What’s Your Story - Vision and Validation Week 1 Welcome to the EntreLaunch Online Accelerator Program.
Customer Development Week 2
Revenue and Finance Week 3
Branding and Design Week 4
Startup Legal Week 5
Marketing Week 6
Conducting Customer Discovery Interviews
Customer Discovery Interviews
Now that we have looked at the importance of customer discovery, it is time to look at how to conduct interviews to obtain the most value from your target customer. First we need to identify your customer.
Who Is Your Ideal Client?
Think of who is most likely to need or use your product or service? What can you say about this person? What are their habits? How much money do they make? Are they single? Married? Have a family?
Narrowing your focus allows you to concentrate on meeting the needs of a very specific market. This small group will be the ideal group to become early adopters and promote your product or service as major fans. This gives you traction into other markets. Now let’s take a closer look at how to identify your ideal customer. What key assumptions are you making about your customer? How will you provide this customer with a unique value proposition? Below is a list of some of the characteristics to consider when designing your ideal customer, or customer archetype.
- Age of customer
- Job or career (including income from same)
- Family Life (Single/Marrie/Dependents etc.)
- Habits (personal and work) and hobbies
- Description of customer – hair colour, weight, health, height, gender
- Geographic location
- Type of house and car (if any)
- Use of technology (if product involves tech)
- What problem or pain point are they struggling with (this is what you want to solve)
- Is this person an early adopter of new ideas or someone who waits to try something new?
As part of this week’s assignment, write a few paragraphs describing your ideal customer.
How Will Your Solution Affect Your Ideal Customer?
In addition to developing your Ideal Customer (Customer Archetype), you also need to look at how your proposed solution will affect your ideal client. Here are a few sample questions to consider.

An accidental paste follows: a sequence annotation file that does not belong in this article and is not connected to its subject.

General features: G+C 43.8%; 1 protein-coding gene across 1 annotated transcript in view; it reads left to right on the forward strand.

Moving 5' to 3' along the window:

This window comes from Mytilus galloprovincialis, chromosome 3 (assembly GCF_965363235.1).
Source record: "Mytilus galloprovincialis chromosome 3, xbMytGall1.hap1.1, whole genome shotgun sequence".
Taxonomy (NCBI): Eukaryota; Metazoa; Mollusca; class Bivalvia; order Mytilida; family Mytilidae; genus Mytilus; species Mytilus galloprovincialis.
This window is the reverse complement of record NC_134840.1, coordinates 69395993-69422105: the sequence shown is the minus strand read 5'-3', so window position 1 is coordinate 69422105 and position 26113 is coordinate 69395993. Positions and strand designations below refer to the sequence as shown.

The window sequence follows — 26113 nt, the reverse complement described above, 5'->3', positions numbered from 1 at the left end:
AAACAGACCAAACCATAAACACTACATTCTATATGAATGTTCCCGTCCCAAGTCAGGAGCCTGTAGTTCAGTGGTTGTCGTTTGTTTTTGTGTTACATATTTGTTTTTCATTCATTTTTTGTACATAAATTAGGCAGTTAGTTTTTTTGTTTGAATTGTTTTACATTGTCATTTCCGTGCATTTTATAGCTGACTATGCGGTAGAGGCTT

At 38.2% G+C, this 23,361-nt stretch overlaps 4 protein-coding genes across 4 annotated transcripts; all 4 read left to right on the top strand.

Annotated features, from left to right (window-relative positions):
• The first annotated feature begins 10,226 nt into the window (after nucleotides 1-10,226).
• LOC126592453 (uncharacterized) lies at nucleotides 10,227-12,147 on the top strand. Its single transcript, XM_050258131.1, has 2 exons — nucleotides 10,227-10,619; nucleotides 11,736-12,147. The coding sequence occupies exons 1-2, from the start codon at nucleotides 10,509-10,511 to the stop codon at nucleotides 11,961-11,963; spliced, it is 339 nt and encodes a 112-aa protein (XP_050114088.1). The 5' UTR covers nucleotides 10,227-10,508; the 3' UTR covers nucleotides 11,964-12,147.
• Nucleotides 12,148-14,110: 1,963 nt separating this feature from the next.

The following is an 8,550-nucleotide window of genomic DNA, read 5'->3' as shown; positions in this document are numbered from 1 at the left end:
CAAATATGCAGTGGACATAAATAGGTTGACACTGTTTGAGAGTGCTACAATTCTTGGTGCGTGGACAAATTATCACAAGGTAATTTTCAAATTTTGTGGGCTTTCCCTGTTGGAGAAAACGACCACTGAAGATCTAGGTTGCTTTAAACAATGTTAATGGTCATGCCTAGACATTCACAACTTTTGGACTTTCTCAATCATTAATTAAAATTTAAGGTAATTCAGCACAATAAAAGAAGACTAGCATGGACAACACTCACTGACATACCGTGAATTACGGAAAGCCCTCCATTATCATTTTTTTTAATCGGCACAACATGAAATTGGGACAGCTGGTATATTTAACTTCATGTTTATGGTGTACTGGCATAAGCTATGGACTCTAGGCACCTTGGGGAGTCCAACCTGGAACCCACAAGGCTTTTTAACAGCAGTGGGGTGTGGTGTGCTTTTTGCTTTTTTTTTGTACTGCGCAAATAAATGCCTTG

- What is the existing solution
- How is your solution better than the existing solution?
- Are there existing systems that are limiting in function so your product provides a better solution?
- Does the user tend to be an early adopter of new technology, or a bandwagon follower joining after a product is tried and tested?
- How difficult is the process needed to adopt the new product or solution?
Conducting Client Interviews
Once you have identified your ideal customer, you will want to find people similar to the ideal customer to conduct customer discovery. There is a process involved in interviewing clients to ensure you receive open feedback (what you need to hear) versus leading feedback (what you want to hear). What is leading feedback? This is the feedback you receive when you ask friends and family their thoughts on your product or solution or when you ask questions designed to lead the ideal customer to give the answers you desire. Your friends and family will often try and support you telling you what you want to hear instead of what you need to hear.
Open feedback allows your ideal customer to freely express their thoughts and feelings as it relates to the problem you are addressing. Questions are not leading and instead designed to encourage openness. Here are a few samples to use when interviewing customers.
- State the problem you are addressing.
- Allow your ideal customer to validate the problem by confirming your stated problem is an issue.
- Ask your customer to identify existing solutions for the problem – what have they or their friends tried?
- Ask customer to identify solutions that did not work. Why did it not work?
- Describe a potential solution (avoid words like “My” or “Our”).
- Ask if this solution would solve the problem.
- Ask what would need to happen to make this solution work (do they need to learn new skills or change a habit)?
- Ask about costs related to solution. Would the customer adopt your solution if it was free? If it cost XXX dollars?
When asking your ideal customer questions, ensure to ask open-ended questions versus yes/no questions. An open-ended question requires the person to respond with a full sentence or thought instead of simply being able to answer yes or no. The best interview questions allow the customer to share a personal story about the problem you are trying to solve.
Now that you have spoke with a number of ideal customers, its time to make or revise your key assumptions. Take a few minutes to write down 3 or more key assumptions that are common to your customers.